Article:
obviously bought it at the dock gates and now proceeded to throw the fruit up to whoever could catch it. That was the troops’ first experience of the sort of kindness everyone met in Durban as they passed through it. The people of that city and of the whole Natal Province were extreme anglophiles and seemed anxious to show to their less-keen Afrikaans citizens just how pro-British they were. It was difficult to buy yourself a cup of coffee or a meal in Durban if you were in British uniform.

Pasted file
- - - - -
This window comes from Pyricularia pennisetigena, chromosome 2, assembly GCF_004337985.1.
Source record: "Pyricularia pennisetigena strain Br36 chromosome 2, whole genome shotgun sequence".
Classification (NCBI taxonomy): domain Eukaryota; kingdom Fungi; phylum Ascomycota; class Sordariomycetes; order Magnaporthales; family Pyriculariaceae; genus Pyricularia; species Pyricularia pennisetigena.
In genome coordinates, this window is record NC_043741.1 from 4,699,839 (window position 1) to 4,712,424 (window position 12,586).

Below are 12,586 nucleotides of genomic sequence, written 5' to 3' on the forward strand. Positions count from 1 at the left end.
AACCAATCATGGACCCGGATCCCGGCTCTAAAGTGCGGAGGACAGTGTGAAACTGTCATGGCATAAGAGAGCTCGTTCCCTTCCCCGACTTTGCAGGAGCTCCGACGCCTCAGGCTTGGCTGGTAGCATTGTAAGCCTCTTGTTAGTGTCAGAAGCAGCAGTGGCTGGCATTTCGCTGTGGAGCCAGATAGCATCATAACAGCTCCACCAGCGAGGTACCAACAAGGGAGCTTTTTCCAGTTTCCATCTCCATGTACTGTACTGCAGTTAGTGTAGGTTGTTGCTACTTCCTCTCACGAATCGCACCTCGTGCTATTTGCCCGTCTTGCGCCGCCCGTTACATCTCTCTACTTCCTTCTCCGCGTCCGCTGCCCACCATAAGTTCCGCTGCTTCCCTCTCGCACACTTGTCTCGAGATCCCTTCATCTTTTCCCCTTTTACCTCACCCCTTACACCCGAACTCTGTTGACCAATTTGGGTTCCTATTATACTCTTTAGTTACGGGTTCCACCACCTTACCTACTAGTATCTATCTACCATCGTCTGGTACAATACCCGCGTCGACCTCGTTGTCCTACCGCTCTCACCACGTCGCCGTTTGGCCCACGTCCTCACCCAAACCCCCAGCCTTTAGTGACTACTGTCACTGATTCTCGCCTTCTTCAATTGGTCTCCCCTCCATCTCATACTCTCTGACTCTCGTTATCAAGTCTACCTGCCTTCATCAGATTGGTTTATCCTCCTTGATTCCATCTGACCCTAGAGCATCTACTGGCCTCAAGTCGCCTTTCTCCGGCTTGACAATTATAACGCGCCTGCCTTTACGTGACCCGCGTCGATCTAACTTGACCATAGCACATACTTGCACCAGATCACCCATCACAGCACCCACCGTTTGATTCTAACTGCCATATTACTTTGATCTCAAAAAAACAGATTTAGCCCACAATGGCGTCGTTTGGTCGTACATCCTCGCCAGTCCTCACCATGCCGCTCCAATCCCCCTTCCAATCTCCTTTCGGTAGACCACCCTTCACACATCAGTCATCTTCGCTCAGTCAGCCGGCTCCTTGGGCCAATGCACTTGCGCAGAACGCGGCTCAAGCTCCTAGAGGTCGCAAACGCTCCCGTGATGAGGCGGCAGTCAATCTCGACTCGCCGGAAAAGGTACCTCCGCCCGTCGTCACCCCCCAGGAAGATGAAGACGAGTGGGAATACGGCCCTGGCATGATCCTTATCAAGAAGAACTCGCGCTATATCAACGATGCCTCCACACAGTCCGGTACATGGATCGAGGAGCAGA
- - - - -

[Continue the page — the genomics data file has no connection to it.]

I had a couple of days there, seeing the city sights and visiting the lovely beach where the sand was so hot that it was impossible to walk on it with bare feet. The temperature was in the 90s and the humidity high, for Durban, although about seven degrees south of the Tropic of Capricorn, is kept both warm and moist by the Indian Ocean which rolls on to its beaches, marvellously warm for bathing, but a favourite haunt of the shark. Two days of that and I was on the train heading north for my destination.